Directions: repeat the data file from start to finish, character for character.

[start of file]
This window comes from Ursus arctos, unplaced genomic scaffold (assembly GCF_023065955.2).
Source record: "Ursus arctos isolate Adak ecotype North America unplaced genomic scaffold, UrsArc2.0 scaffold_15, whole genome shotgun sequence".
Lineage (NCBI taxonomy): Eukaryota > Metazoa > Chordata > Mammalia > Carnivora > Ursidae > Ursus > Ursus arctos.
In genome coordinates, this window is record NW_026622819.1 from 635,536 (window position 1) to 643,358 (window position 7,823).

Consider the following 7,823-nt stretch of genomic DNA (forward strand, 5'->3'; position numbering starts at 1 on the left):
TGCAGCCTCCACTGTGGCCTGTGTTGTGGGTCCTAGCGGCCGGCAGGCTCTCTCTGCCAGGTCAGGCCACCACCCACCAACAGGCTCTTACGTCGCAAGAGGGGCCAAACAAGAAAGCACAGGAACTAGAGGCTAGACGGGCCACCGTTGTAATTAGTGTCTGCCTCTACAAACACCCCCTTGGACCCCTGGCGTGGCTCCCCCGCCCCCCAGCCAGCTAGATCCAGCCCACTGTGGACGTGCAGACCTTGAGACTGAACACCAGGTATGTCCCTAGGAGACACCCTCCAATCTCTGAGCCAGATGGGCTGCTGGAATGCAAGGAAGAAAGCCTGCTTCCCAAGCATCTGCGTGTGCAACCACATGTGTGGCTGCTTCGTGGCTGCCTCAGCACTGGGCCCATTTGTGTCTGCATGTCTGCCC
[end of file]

This window comes from Ursus arctos, unplaced genomic scaffold (assembly GCF_023065955.2).
Source record: "Ursus arctos isolate Adak ecotype North America unplaced genomic scaffold, UrsArc2.0 scaffold_15, whole genome shotgun sequence".
Lineage (NCBI taxonomy): Eukaryota > Metazoa > Chordata > Mammalia > Carnivora > Ursidae > Ursus > Ursus arctos.
In genome coordinates, this window is record NW_026622819.1 from 635,536 (window position 1) to 643,358 (window position 7,823).

Consider the following 7,823-nt stretch of genomic DNA (forward strand, 5'->3'; position numbering starts at 1 on the left):
TGCAGCCTCCACTGTGGCCTGTGTTGTGGGTCCTAGCGGCCGGCAGGCTCTCTCTGCCAGGTCAGGCCACCACCCACCAACAGGCTCTTACGTCGCAAGAGGGGCCAAACAAGAAAGCACAGGAACTAGAGGCTAGACGGGCCACCGTTGTAATTAGTGTCTGCCTCTACAAACACCCCCTTGGACCCCTGGCGTGGCTCCCCCGCCCCCCAGCCAGCTAGATCCAGCCCACTGTGGACGTGCAGACCTTGAGACTGAACACCAGGTATGTCCCTAGGAGACACCCTCCAATCTCTGAGCCAGATGGGCTGCTGGAATGCAAGGAAGAAAGCCTGCTTCCCAAGCATCTGCGTGTGCAACCACATGTGTGGCTGCTTCGTGGCTGCCTCAGCACTGGGCCCATTTGTGTCTGCATGTCTGCCC